[11]   The Monetary Council received and considered a number of reports[7] and recommendations from consultants.  These were hired to advise on steps needed to upgrade the ECCB.  It was imperative the ECCB should pass the Basel Committee’s tests for effective banking supervision.  Finally, the Monetary Council agreed to a number of reforms.
[12]   In sum, our governments agreed to take eleven steps to bring our Currency Union up to international standards.[8]  Among the first of the reforms agreed was the need to amend the ECCB Agreement to give the Central Bank the power to intervene and take necessary action to prevent the collapse of a failing bank and to restructure its business and capital base.  Other steps included replacement of the outdated Banking Act with a modern Banking Act to reflect the new banking regime.  The new Banking Act was passed by our House of Assembly and became law with the Governor’s assent on 18 April 2016.
The Amended Agreement
[13]   At its 81st meeting on 24 February 2015, the Monetary Council agreed that legislative and regulatory reforms were needed to protect the ECCU banking sector.  Then-Chief Minister, Hubert Hughes, signed up to the Eastern Caribbean Central Bank Agreement (Amendment), 2015 on behalf of Anguilla.  This amendment to the Agreement would not become part of our law until an Order was signed by the Governor incorporating it into our law as provided in the ECCB Agreement Act.[9]
The Amendment Order
[14]   On 22 April 2016, Anguilla’s Governor duly signed the ECCB Agreement (Amendment of Schedule) Order, 2016.[10]  By this legislative act, the Governor, as authorised both by our House of Assembly in the provision of section 4 of the ECCB Agreement Act, and by the Executive Council led by Chief Minister Victor Banks, duly brought into law the Amended Agreement signed the year before by Chief Minister Hughes.[11]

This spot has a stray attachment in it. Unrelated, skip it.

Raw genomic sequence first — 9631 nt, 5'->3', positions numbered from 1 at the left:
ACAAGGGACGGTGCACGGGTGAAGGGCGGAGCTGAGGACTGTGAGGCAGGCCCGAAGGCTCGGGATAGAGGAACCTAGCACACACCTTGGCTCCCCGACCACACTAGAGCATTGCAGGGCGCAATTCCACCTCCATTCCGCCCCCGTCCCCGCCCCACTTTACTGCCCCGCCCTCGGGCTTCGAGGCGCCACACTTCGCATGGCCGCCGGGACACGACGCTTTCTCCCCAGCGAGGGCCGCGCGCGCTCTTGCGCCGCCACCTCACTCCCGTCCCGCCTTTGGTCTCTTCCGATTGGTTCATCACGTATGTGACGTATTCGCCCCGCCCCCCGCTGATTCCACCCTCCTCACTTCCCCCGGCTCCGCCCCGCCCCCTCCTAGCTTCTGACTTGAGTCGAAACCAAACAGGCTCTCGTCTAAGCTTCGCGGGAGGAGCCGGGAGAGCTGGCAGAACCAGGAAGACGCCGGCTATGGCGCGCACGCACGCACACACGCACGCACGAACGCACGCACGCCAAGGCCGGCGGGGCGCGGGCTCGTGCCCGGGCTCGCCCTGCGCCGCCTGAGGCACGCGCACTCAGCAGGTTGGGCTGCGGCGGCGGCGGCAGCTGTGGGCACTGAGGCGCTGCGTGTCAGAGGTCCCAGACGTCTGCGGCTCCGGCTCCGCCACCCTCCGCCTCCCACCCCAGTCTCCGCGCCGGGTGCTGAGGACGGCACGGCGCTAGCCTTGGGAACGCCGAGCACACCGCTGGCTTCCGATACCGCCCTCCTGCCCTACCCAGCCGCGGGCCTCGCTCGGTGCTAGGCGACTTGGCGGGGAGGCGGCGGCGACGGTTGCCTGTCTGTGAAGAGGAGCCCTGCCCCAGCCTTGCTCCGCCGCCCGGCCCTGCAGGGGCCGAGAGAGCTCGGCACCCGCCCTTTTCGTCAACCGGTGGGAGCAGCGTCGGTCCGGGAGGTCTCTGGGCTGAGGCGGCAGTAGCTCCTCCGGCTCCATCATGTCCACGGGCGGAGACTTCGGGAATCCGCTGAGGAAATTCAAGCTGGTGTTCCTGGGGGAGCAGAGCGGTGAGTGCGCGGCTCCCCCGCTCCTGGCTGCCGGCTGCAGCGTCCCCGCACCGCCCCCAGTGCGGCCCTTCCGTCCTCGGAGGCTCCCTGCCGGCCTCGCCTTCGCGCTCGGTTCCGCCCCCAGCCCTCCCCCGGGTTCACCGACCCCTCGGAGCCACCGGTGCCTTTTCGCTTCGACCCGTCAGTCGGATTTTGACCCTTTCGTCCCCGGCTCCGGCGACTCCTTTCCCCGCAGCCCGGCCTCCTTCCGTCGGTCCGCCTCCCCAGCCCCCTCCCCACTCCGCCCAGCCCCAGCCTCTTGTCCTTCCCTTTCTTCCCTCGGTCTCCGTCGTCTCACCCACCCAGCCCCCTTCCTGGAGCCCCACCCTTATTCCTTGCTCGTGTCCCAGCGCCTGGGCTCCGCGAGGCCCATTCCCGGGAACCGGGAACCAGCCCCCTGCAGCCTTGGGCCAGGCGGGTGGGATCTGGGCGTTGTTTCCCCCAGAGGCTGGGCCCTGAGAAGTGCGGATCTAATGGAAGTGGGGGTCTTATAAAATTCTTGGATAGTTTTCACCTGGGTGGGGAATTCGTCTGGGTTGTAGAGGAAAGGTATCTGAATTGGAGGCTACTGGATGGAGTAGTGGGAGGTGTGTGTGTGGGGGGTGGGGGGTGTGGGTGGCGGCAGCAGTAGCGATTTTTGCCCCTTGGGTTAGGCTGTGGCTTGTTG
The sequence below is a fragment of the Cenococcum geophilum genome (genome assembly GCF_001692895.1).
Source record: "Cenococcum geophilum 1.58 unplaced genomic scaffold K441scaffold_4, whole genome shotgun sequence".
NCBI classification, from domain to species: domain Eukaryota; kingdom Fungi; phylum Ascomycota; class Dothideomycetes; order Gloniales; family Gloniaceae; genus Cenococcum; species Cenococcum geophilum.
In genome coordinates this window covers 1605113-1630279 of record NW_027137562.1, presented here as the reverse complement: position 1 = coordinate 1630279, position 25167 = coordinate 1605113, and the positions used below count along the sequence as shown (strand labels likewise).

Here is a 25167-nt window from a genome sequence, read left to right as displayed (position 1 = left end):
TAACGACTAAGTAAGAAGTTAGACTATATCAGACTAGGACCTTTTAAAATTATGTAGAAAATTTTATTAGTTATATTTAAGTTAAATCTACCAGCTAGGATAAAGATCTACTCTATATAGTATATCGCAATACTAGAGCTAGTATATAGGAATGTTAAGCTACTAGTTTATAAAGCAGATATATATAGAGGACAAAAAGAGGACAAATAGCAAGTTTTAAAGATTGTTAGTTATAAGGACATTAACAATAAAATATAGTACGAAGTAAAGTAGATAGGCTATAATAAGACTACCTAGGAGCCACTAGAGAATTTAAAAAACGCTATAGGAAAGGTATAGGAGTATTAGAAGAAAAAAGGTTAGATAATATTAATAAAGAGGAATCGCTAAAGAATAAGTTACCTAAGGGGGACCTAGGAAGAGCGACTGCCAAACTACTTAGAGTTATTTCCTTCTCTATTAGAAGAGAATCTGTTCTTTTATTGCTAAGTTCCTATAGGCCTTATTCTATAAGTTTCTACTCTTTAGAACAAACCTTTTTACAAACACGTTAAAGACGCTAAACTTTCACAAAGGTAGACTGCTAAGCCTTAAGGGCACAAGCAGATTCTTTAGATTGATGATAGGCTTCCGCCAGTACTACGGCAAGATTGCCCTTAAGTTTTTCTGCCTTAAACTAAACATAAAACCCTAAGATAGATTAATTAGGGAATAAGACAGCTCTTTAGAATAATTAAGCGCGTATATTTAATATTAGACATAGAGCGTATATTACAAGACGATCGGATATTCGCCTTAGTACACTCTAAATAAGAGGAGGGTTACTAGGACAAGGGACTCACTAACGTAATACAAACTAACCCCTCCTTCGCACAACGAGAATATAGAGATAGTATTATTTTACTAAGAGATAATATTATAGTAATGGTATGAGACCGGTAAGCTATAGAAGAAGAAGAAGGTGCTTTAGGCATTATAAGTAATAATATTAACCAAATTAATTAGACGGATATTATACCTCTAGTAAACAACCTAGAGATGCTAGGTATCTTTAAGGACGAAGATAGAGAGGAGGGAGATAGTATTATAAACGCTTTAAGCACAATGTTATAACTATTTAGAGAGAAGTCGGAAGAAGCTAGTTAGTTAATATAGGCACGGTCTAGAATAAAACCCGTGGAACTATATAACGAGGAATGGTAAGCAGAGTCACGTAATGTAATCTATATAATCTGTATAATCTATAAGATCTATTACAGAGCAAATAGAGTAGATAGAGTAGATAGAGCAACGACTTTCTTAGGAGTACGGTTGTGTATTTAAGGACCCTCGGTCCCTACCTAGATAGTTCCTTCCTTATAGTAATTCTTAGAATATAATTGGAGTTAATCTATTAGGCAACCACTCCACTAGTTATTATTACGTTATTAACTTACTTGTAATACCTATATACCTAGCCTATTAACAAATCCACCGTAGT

[15]   Anguillians should be proud that we have finally, if belatedly, shown ourselves to be supportive of the new regulatory standards which the international banking community expects of our banking sector.  We were previously viewed as wild-west bankers, not subject to proper regulation by an enabled Central Bank.  We cannot be viewed in this light any longer.  We now conform to international standards.  Our banking sector can stand equal with the rest of the world.

[1]      Not Anguilla, whose membership was still vetoed by the St Kitts Government.
[2]      Revised Statutes of Anguilla, c E5.
[3]      Section 28 of the Anguilla Constitution Order, 1982.
[4]      The current members of the Monetary Council are described here:
[5]      Previously 25 in number.
[6]      Which I have previously detailed in an article you can read at:
[7]      Copies of which are available to read on the ECCB website:
[8]      I have described these 11 essential steps in an article on my website which you can read here:
[9]      The Hubert Hughes administration published the Amendment to the Agreement in February 2015 before the general elections which brought the Victor Banks administration to power.  It can be seen on the Government of Anguilla website here:
[10]   Local Statutory Instrument No 20/2016.
[11]   What is not clear is what motivated then-Chief Minister Hubert Hughes to attempt to pass the very same amendment to the Agreement into law on 25 October 2013 using the incorrect procedure of rushing an Amendment Act through the House of Assembly with all three readings taking place on the same day in the absence of the three Opposition members and the Ex-officio members of the House.  No one in Anguilla seems to know if the Governor ever contributed to the debacle by assenting to the Act.  The story is related in The Anguillian Newspaper here:  The level of incompetence demonstrated by the then Attorney-General’s chambers in drafting and approving this law and procedure is nothing short of astonishing.